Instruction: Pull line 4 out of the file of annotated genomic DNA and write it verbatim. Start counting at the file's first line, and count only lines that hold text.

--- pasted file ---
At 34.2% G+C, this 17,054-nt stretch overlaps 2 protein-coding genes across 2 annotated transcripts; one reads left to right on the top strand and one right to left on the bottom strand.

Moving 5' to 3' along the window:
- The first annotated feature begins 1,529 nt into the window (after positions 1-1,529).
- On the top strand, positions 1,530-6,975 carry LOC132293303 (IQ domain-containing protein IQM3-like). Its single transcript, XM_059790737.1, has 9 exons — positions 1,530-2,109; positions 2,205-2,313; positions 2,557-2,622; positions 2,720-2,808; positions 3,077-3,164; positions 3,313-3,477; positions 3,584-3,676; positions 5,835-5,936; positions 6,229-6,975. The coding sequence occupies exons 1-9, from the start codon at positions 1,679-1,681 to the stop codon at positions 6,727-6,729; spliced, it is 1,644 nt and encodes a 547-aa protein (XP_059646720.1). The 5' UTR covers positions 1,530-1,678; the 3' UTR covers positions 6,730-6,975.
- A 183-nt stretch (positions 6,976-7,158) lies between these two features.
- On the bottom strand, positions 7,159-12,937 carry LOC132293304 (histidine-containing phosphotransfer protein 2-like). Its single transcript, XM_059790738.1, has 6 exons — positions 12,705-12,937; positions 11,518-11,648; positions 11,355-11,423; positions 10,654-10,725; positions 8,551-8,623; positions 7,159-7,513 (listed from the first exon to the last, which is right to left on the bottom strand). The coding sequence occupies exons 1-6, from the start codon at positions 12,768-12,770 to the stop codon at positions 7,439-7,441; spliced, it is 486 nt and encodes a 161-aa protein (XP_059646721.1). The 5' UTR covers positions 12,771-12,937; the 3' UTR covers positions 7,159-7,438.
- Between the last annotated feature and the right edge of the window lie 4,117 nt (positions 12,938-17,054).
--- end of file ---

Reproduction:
- On the top strand, positions 1,530-6,975 carry LOC132293303 (IQ domain-containing protein IQM3-like). Its single transcript, XM_059790737.1, has 9 exons — positions 1,530-2,109; positions 2,205-2,313; positions 2,557-2,622; positions 2,720-2,808; positions 3,077-3,164; positions 3,313-3,477; positions 3,584-3,676; positions 5,835-5,936; positions 6,229-6,975. The coding sequence occupies exons 1-9, from the start codon at positions 1,679-1,681 to the stop codon at positions 6,727-6,729; spliced, it is 1,644 nt and encodes a 547-aa protein (XP_059646720.1). The 5' UTR covers positions 1,530-1,678; the 3' UTR covers positions 6,730-6,975.